The use of the WEMWBS with younger children has been very limited, however, and questions have been raised pertaining to its suitability with this population. In a recent study (Miller, 2016) involving 625 primary school students aged from 8 to 10 years (331 males, 284 females; 10 unknown) from a range of SES areas (18% low SES, 55% middle SES, 27% high SES), the full 14-item one-factor measurement model demonstrated a good fitting model: χ2(df = 77) = 341.341, p = .000, CMIN = 4.33, CFI = .93, TLI = .91, RMSEA = .07 (90% CI [.066, .082]) and the estimate of reliability was sufficiently high to provide confidence in the use of the total score (Cronbach coefficient alpha = .92).

In this present study, participants completed the seven-item shortened version using a 5-point response option format (1 = none of the time, 2 = rarely, 3 = some of the time, 4 = often, 5 = all of the time). Participants report their feelings according to how they have felt during the previous two weeks (e.g., ‘I've been feeling useful’, ‘I've been dealing with problems well’). Each of the seven items receive a factor score weight that is applied to the participants’ scores. All scores are added together to produce a final score (see Hunter et al., 2015), with higher scores representing higher levels of positive mental wellbeing.

The CDI 2 (Kovacs, 2004) is a brief self-report assessment of cognitive, affective, and behavioural symptoms of depression in children and adolescents aged from 7 to 17 years. The CDI 2 comprises 12 different items, each providing three separate sentence response options that best describe participants’ feelings and ideas over the past two weeks (e.g., ‘I am sad once in a while’, ‘I am sad many times’, ‘I am sad all the time’). Total raw scores are converted to a standardised t score (mean of 50, SD = 10) to allow for appropriate age (7–12 years of age, 13–17 years of age) and sex (M/F) comparison. The CDI 2 has demonstrated good reliability, and discriminant and convergent validity. Cronbach's alpha has been reported as follows: for the overall total sample .82; the values among individual age and sex groupings have ranged from .77 to .85; and test–retest reliability from .76 to .92, indicating excellent temporal stability (see Kovacs, 2004). In the present study, Cronbach's alpha was .80 (T1) and .84 (T2).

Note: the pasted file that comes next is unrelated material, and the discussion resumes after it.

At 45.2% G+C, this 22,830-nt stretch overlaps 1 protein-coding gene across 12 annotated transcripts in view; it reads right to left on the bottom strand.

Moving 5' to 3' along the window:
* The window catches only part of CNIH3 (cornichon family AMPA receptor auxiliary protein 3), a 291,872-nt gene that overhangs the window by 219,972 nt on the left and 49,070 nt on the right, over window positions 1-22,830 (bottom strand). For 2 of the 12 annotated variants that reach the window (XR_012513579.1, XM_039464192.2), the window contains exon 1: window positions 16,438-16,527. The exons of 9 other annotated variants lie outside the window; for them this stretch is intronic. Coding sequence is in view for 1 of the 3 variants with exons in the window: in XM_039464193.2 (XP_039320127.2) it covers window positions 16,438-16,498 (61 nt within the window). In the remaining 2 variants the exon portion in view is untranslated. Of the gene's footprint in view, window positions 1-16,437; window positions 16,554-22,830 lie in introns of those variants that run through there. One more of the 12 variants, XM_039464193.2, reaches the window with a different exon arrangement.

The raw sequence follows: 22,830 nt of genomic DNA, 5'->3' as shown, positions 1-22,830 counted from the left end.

Procedure

Permission to conduct this research was obtained from the Human Research Ethics Committees of the administering institution and the State Department of Education. Permission was also granted by the publishers to administer the two instruments online. Following this, schools were randomly selected from a mix of socioeconomic and metropolitan and rural areas and their principals contacted to ascertain their interest in participating. Information sheets and consent forms (for parental and participant consent) were then sent to the schools who agreed to participate for forwarding to the parents of potential participants, explaining their son or daughter's involvement in the research.

The SWEMWBS and CDI 2 were administered to participants via an online survey during regular school hours. All participants were provided with a unique identification code that allowed them to log into the survey at each of the administration times. This unique code also ensured that all information provided was confidential and that data collected could be linked via these codes for the purposes of data analysis. School principals nominated one teacher to be responsible for liaising with the researchers and for administering the survey at each of the time points over the 21-month period. These teachers each received written instructions to ensure standardisation of administration procedures.

Results

We first screened the data (N = 1,762) for multivariate and univariate outliers. Multivariate outliers were defined as Mahalanobis distance values significant at p < .001, and univariate outliers were those with a z score greater than 3.29 on either of the two CDI 2 scores or two SWEMWBS scores (Tabachnick & Fidell, 2007). The final sample size for all analyses was therefore n = 1,686, with over 95% of the sample retained. Means and standard deviations for the T1 and T2 test administrations (i.e., four assessments) used in the current report are shown, by sex, in Table 1. Bivariate correlations between all four measures, and age, are shown in Table 2, indicating that the four variables are all significantly associated with one another in expected directions.

TABLE 1 Means (Standard Deviations) for Depression Score (CDI t score) and Wellbeing Score (SWEMWBS) at Time One and Time Two

Note: 1 n = 929–603, 2 n = 851–491.

CDI = Children's Depression Inventory (Short Form) t scores. SWEMWEBS = Warwick-Edinburgh Mental Well-being Scale (Short Form).

TABLE 2 Bivariate Correlations Between Age, Depression Scores (CDI 2 t score) and Wellbeing Scores (SWEMWBS) at Times One and Two

Note: **p < .01. ***p < .001.

CDI 2 = Children's Depression Inventory 2 (Short Form) t scores. SWEMWEBS = Warwick-Edinburgh Mental Well-being Scale (Short Form).